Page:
Gold paper isn’t something I would normally buy, but today I found myself cutting a large square to use for my new ‘behind glass painting’. This method of painting is new to me, just as this first attempt at blogging. There are many goals I have set myself this year, and some I will have to achieve by doing things for the first time.

Decisions have to be made: Do I write in English (not my native language), while my website is in Dutch? Yes, I might reach a larger audience and I might use this blog on Etsy as well. (Selling on Etsy is another do-it-for-the-first-time goal). Oh and what should the blog be about? Glass art of course, but what is the twist? Starting up a small business with very little money? Transforming from architect to glass artist? Well, probably a little bit of everything…

 

Today I wondered about the added value of behind glass painting. After all, couldn’t you just paint much easier on canvas or paper and put a sheet of glass over it when you were done? Painting with oil paint on glass isn’t exactly ideal. The surface is smooth and doesn’t absorb anything, which makes the strokes you make very visible. It is hard to soften anything.

Making of Corporate Monsters by Evelien de BruijnThis technique has been used a lot in medallions in 18th and 19th century furniture and in orthodox iconography. Beautiful craftsmanship in it’s time, but not exactly contemporary examples. However, thanks to the weekend of classes on behind glass painting, I started to see the light…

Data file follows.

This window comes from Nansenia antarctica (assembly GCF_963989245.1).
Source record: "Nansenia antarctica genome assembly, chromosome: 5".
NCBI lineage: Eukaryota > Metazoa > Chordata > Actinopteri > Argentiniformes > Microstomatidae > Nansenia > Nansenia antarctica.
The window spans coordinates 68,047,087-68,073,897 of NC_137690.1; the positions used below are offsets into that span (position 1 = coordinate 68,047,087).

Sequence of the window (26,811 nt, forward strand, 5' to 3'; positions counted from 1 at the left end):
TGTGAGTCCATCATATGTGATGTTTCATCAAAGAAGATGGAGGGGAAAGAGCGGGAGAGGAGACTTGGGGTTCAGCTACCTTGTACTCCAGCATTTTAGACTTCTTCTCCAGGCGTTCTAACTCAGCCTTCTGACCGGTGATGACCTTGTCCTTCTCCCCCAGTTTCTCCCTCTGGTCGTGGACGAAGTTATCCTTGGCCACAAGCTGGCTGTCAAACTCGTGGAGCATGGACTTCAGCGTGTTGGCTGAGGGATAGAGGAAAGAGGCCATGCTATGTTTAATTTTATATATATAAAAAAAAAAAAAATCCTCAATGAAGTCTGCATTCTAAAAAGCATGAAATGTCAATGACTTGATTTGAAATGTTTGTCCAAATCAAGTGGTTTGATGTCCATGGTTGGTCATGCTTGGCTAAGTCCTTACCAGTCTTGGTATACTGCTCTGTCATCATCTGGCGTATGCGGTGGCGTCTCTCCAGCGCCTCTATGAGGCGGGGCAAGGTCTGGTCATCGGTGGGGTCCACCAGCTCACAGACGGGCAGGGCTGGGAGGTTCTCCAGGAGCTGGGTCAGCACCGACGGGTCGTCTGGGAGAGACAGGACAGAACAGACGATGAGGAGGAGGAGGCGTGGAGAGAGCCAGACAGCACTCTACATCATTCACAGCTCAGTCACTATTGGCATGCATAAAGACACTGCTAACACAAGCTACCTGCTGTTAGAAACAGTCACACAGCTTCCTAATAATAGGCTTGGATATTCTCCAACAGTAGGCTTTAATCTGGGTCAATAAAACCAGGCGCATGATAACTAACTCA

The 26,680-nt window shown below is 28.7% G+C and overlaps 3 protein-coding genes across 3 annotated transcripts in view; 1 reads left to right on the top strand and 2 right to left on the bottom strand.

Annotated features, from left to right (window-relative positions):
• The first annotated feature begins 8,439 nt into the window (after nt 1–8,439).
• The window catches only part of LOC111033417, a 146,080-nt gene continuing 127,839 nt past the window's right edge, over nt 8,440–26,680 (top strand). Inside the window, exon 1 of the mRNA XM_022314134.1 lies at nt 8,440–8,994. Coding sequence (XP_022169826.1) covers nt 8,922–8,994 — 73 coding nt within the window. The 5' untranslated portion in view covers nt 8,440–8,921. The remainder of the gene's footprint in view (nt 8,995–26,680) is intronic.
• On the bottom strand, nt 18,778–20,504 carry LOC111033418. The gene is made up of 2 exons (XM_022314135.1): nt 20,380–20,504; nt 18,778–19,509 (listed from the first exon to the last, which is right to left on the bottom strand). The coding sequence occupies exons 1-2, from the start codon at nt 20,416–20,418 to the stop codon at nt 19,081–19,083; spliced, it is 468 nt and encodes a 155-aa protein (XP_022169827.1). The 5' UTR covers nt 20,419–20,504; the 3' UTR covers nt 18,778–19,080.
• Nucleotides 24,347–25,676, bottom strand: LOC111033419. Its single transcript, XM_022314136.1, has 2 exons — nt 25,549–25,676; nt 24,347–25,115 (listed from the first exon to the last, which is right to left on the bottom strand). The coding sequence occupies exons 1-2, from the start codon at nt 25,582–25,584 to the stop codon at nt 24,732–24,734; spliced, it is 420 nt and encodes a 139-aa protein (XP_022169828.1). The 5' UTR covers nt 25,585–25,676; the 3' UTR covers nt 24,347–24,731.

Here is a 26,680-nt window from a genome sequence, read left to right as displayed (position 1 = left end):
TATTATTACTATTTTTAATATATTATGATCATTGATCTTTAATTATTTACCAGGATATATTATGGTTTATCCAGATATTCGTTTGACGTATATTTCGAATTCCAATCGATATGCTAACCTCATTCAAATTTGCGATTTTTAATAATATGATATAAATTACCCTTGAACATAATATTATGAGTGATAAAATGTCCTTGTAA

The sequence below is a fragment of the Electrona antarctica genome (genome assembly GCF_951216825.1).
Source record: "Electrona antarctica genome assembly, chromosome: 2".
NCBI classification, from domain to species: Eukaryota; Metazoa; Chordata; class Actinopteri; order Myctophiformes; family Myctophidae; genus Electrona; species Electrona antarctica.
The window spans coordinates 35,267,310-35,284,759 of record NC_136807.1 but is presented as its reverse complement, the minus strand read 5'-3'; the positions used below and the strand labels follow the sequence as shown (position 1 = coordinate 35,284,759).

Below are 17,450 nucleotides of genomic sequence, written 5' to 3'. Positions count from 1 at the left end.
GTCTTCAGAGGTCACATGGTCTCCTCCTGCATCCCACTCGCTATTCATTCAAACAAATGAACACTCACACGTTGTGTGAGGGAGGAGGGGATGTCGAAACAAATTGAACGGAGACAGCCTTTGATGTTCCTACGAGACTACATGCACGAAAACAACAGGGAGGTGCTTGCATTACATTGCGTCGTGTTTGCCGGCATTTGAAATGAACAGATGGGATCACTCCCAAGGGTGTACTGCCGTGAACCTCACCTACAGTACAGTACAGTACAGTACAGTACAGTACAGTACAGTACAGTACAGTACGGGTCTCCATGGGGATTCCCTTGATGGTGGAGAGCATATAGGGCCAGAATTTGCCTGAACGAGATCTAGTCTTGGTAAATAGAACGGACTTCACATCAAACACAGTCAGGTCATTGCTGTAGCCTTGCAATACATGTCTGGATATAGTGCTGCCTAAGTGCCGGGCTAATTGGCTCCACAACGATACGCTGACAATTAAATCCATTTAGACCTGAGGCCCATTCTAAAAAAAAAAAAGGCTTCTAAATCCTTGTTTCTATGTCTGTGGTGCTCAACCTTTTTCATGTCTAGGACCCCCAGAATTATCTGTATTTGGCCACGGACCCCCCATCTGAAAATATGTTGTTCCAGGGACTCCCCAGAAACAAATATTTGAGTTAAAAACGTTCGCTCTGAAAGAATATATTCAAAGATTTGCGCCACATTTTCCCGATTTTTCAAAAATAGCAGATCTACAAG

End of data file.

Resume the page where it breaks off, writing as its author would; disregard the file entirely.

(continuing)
The fun is to layer glass with other materials to create depth. I painted some of my ‘corporate monsters’ (I’ll explain later) on one sheet of glass, together with a line of text and a coloured plain. On another sheet of glass, I painted a background. This way I created depth in a semi-abstract painting. I could even see a shadow from the painted figures and text on the back sheet that moved a little as I moved. I had painted a sun and behind it I added the gold paper, giving a little sparkle in the background. It was all a bit of an experiment, but I could see the potential!

Corporate-Monsters---Glass-Painting---Evelien-de-BruijnThe image I made was inspired by Hiëronymus (Jeroen) Bosch, who used monsters and fantastical images to show his view on social and political issues of his time, as well as his interpretation of biblical events. I used images of office buildings and skyscrapers and transformed them into monsters reaching for the sun like Icarus. They symbolize blind ambition and egocentric capitalism, leading to a greater gap between rich and poor and exploitation of both the environment and the common man. Not that I am a complete communist, and against any ambition (don’t be wrong, I can be very ambitious), but often enough, there is so very little time and money left for people just to live life, enjoy and play…

At the moment I am very inspired by this technique, that I have all kinds of ideas to create some abstract works. If only I had a little more time and money…..